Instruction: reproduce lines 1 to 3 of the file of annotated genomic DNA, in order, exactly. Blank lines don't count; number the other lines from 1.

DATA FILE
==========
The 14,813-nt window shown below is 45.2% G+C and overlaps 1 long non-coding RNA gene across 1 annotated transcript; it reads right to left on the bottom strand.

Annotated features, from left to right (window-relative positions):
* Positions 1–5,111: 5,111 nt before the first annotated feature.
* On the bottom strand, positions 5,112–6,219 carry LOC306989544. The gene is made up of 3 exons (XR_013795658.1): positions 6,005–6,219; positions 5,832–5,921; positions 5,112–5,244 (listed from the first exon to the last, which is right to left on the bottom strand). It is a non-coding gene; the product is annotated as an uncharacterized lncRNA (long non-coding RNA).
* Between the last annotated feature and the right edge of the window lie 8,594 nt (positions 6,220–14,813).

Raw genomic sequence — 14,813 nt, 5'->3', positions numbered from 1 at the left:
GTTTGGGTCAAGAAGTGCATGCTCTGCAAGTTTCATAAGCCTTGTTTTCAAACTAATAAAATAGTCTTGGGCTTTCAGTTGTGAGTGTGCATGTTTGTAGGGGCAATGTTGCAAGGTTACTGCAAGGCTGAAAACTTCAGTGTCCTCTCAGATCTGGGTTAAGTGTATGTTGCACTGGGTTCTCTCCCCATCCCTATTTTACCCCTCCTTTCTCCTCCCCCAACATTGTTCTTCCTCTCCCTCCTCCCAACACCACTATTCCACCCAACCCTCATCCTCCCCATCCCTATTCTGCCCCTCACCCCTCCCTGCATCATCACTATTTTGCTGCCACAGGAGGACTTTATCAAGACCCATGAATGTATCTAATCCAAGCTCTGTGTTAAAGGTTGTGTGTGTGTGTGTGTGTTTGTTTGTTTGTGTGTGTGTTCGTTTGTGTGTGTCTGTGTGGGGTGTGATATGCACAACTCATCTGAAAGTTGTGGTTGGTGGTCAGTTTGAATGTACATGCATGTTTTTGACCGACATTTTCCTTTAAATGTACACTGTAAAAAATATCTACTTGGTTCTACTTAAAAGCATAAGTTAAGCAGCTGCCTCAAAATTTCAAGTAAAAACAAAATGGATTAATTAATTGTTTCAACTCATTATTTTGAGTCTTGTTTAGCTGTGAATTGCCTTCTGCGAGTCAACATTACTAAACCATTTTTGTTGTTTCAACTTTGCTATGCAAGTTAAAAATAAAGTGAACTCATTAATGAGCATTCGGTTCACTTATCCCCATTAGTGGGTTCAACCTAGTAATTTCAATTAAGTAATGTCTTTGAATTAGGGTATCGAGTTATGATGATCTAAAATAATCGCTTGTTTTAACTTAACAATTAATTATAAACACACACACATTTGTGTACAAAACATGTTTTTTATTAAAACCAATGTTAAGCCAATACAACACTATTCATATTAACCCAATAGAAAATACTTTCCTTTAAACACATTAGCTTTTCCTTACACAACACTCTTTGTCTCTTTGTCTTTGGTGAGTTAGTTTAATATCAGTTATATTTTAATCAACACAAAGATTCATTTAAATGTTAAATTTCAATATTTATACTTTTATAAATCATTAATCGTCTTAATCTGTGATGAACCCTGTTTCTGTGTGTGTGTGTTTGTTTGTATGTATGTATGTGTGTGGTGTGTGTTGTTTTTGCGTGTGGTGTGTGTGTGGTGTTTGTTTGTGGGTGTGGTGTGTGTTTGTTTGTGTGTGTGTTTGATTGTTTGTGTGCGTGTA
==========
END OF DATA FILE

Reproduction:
The 14,813-nt window shown below is 45.2% G+C and overlaps 1 long non-coding RNA gene across 1 annotated transcript; it reads right to left on the bottom strand.

Annotated features, from left to right (window-relative positions):
* Positions 1–5,111: 5,111 nt before the first annotated feature.